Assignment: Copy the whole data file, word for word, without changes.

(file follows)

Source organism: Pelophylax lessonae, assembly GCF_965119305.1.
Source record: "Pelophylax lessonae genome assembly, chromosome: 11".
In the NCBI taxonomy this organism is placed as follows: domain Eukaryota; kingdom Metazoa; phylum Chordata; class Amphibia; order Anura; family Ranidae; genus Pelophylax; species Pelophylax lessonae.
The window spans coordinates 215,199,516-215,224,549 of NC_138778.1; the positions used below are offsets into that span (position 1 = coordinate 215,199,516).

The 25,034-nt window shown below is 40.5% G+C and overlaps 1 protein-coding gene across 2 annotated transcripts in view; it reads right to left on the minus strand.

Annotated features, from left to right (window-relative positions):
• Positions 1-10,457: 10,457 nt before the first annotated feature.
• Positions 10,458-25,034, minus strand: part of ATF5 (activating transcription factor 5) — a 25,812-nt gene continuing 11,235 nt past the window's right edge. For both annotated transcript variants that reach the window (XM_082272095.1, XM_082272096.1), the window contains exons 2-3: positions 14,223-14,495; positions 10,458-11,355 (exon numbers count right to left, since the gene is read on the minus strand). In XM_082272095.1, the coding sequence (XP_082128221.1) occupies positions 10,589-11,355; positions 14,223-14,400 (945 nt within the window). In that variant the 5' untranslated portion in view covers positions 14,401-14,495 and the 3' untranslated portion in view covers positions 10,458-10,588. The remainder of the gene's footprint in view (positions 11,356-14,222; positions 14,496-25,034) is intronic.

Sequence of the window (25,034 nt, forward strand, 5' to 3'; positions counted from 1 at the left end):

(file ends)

Source organism: Pelophylax lessonae, assembly GCF_965119305.1.
Source record: "Pelophylax lessonae genome assembly, chromosome: 11".
In the NCBI taxonomy this organism is placed as follows: domain Eukaryota; kingdom Metazoa; phylum Chordata; class Amphibia; order Anura; family Ranidae; genus Pelophylax; species Pelophylax lessonae.
The window spans coordinates 215,199,516-215,224,549 of NC_138778.1; the positions used below are offsets into that span (position 1 = coordinate 215,199,516).

The 25,034-nt window shown below is 40.5% G+C and overlaps 1 protein-coding gene across 2 annotated transcripts in view; it reads right to left on the minus strand.

Annotated features, from left to right (window-relative positions):
• Positions 1-10,457: 10,457 nt before the first annotated feature.
• Positions 10,458-25,034, minus strand: part of ATF5 (activating transcription factor 5) — a 25,812-nt gene continuing 11,235 nt past the window's right edge. For both annotated transcript variants that reach the window (XM_082272095.1, XM_082272096.1), the window contains exons 2-3: positions 14,223-14,495; positions 10,458-11,355 (exon numbers count right to left, since the gene is read on the minus strand). In XM_082272095.1, the coding sequence (XP_082128221.1) occupies positions 10,589-11,355; positions 14,223-14,400 (945 nt within the window). In that variant the 5' untranslated portion in view covers positions 14,401-14,495 and the 3' untranslated portion in view covers positions 10,458-10,588. The remainder of the gene's footprint in view (positions 11,356-14,222; positions 14,496-25,034) is intronic.

Sequence of the window (25,034 nt, forward strand, 5' to 3'; positions counted from 1 at the left end):